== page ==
Experts with deep experience across government, the private sector, technology, civil society, and academia have been tasked with supporting UN efforts to ensure Artificial Intelligence (AI) is used for the greater good of humanity. The members of the AI Advisory Body – launched on Thursday by Secretary-General António Guterres – will examine the risks, opportunities and international governance of these technologies. Mr. Guterres pointed to the extraordinary advance in the capabilities and use of AI over the past year, including through chatbots, voice cloning, image generators and video apps.

“The transformative potential of AI for good is difficult even to grasp” he said, highlighting the urgent need to address the issue, as countries confront the impacts of climate change and efforts towards sustainable development stall. “AI could help to turn that around,” he said. “It could supercharge climate action and efforts to achieve the 17 Sustainable Development Goals (SDGs) by 2030.” The Secretary-General believes AI could scale up and amplify the work of governments, civil society and the UN – from predicting and addressing crises, to rolling out public health and education services.

For developing countries it presents “the possibility of leapfrogging outdated technologies and bringing services directly to people where needs are bigger and for the people that need them most.”  But this will depend on AI being harnessed responsibly and made accessible to all, he added. Today, expertise is concentrated in a handful of companies and countries which he warned could “deepen global inequalities and turn digital divides into chasms.” The potential harms that could be unleashed include the accelerated spread of misinformation and disinformation, the entrenching of bias and discrimination, surveillance and invasion of privacy, fraud and other violations of human rights.

Furthermore, malicious use could undermine trust in institutions, weaken social cohesion, and threaten democracy. At the start of the launch, Mr. Guterres recounted his own “surreal experience” with a video app, where he watched himself deliver a speech in flawless Chinese – his lips moving in synch with every word – even though he does not speak the language.“This is just one example of the incredible possibilities – and the potential dangers – of AI,” he said.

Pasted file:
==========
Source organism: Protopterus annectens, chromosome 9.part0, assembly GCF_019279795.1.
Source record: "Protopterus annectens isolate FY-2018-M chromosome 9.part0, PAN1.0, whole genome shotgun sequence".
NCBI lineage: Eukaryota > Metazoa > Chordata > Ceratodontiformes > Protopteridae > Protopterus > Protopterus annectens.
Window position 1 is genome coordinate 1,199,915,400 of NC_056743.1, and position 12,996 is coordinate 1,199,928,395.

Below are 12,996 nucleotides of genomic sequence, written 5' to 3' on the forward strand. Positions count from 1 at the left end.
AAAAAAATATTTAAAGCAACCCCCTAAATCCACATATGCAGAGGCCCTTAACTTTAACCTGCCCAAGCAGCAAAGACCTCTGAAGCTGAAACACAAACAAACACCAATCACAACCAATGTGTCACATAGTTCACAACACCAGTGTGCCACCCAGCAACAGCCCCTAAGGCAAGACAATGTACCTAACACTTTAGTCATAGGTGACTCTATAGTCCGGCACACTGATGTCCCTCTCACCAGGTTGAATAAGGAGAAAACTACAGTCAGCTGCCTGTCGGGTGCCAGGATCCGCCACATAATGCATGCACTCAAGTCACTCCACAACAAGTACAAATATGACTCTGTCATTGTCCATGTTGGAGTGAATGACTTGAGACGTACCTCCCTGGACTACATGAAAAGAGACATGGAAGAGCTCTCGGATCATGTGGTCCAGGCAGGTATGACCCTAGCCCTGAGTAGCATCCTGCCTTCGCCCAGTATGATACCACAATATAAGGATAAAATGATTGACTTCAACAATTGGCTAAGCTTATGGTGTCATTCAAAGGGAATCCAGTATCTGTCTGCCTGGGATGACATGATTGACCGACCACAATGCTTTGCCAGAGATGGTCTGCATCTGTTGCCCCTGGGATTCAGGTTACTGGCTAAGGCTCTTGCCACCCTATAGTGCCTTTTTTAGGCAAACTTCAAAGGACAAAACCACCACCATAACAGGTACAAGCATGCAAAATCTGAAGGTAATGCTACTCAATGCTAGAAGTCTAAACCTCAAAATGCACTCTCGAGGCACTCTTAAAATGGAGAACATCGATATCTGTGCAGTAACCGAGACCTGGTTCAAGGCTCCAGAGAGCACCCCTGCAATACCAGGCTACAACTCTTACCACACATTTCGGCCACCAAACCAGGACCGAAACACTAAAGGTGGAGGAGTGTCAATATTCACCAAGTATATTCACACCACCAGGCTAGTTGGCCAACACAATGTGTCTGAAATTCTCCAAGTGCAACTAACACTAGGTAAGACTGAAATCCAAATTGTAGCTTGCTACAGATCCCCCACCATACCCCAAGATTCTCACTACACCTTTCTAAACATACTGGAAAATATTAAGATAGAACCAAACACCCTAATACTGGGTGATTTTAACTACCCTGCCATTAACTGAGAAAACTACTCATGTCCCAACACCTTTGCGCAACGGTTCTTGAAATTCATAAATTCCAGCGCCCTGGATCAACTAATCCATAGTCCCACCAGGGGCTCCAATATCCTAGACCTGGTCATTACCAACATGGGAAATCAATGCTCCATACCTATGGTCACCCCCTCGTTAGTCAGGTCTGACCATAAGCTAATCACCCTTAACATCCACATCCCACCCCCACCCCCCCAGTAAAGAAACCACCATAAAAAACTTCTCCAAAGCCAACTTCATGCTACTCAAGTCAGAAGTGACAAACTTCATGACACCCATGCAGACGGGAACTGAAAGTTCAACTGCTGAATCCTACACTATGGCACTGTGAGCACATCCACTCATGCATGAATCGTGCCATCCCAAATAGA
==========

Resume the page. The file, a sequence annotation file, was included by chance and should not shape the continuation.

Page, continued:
The Advisory Body is comprised of 39 experts from across the world. Membership is gender-balanced, geographically diverse, and multigenerational. The Body is expected to make recommendations by the end of the year on the areas of international governance of AI, shared understanding of risks and challenges, and key opportunities and enablers to leverage AI to accelerate the SDGs. The recommendations will feed into preparations for the Summit of the Future next September, aimed at reaffirming commitment to sustainable development, and specifically into negotiations around the proposed Global Digital Compact aimed at ensuring that everyone benefits in the new technological era.

Amandeep Singh Gill, the Secretary-General’s Envoy on Technology, was asked how the experts can get on top of misinformation and disinformation, given that global governance efforts do not keep pace with AI advancement. He said members bring together the latest expertise on how technology is impacting societies, economies and politics, “so in that manner we will be able to reduce this gap between the technology advancement, the frontier of technology, and the frontier of the governance response.”

They will also look at response to these emerging challenges, and existing gaps, so that AI governance can be more effective. “This is the first step in that direction, and we hope to have more of this next year,” said Mr. Gill. “There’s an opportunity with the Global Digital Compact to embed this into more of a sustainable long-term perspective so that we are not caught napping by rapid-pace technology developments.”

Source: The UN

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